4940.0 - Household Impacts of COVID-19 Survey, 29 Apr - 4 May 2020
Previous ISSUE Released at 11:30 AM (CANBERRA TIME) 18/05/2020
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Job situation and working from home arrangements
The survey collected information on the current (early May) job status of all respondents, and whether their job situation had changed in the previous two weeks.
The survey is intended to provide a snapshot of the changes being experienced by people in Australia due to the COVID-19 pandemic. Respondents were asked simple questions about changes to their job situation, rather than the full suite of employment-related questions included in the ABS’ Labour Force Survey (see Questionnaires Used in the Labour Force Survey, cat. no. 6232.0). The results of this survey are, therefore, not directly comparable to Australia’s official Labour Force measures. The margins of error on these estimates are around seven times greater than Labour Force statistics (given the Labour Force Survey sample is around 50 times larger). More information about measuring the labour market impacts of COVID-19 can be found here.
The table below shows the self-reported job status of Australians aged 18 years and over covering the period early March to early May.
Table 1: Persons aged 18 years and over, Self-reported job status
The survey found that the proportion of people in the panel reporting they had a job had increased by 0.8 percentage points over the month, from the lowest point in the first week of April, up to 64.2%. The proportion of people indicating that they had worked paid hours also increased, by 3.2 percentage points, up to 59.0%. While these increases were not statistically significant, given the margin of error, it may indicate some improvement in labour market conditions.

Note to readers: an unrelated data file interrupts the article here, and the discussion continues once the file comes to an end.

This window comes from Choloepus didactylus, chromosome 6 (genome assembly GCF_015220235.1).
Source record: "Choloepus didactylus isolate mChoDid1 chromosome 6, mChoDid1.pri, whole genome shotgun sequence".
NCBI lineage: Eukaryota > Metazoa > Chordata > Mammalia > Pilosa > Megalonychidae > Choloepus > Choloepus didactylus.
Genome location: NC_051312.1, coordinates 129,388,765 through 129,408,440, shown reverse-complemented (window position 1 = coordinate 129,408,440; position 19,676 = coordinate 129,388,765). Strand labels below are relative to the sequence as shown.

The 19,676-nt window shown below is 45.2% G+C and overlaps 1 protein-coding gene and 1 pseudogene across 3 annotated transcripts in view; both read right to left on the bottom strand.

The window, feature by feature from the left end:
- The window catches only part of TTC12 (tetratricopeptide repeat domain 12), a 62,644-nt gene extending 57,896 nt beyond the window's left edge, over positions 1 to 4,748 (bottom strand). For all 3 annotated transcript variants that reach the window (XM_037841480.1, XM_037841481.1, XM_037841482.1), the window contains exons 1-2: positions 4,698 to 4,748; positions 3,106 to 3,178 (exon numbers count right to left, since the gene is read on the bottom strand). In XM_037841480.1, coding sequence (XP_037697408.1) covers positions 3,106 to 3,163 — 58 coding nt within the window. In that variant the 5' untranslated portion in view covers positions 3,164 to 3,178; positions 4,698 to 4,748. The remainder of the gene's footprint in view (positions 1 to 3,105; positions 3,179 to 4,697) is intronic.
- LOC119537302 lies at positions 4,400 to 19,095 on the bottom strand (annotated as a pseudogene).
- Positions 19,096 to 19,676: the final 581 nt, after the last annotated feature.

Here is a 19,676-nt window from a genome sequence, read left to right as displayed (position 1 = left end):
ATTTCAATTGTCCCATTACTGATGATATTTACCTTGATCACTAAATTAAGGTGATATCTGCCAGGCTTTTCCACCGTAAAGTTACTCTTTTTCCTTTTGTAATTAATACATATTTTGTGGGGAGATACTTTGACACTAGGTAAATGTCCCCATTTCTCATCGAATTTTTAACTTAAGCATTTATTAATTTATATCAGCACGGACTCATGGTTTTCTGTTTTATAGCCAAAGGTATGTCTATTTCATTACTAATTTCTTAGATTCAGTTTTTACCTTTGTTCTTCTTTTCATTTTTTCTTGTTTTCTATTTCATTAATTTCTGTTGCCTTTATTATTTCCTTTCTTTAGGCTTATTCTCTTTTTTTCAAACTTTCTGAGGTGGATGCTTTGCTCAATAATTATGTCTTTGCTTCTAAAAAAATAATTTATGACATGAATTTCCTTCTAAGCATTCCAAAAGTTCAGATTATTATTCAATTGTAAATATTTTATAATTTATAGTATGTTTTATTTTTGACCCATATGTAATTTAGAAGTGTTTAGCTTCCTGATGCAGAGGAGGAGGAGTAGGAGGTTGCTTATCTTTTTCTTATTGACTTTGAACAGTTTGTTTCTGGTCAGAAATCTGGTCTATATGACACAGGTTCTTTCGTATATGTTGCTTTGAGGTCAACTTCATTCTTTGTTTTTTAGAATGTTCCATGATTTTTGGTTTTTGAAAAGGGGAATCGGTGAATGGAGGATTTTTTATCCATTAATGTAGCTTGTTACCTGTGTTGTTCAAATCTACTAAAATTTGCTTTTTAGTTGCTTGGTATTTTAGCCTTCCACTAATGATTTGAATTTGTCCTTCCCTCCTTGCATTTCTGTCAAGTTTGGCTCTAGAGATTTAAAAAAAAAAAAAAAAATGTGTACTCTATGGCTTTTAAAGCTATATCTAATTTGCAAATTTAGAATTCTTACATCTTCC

The next results of the Labour Force Survey, with data in respect of the first two weeks of May, collected over a three-week period from 10 May to 30 May, will be published on Thursday 18 June.
Working from home arrangements
Nearly half (46%) of all Australians who were working in late-April to early-May said they were working from home, with one in six (17%) increasing their number of hours working from home since COVID-19.
Women were more likely than men to have been working from home (56% compared with 38%).
The majority of those who did not work from home said they were unable to due to the type of job they had (89%), rather than other reasons such as their employer not offering the option of working from home, their home situation not being conducive for work, or their home lacking access to the internet and other proper equipment.
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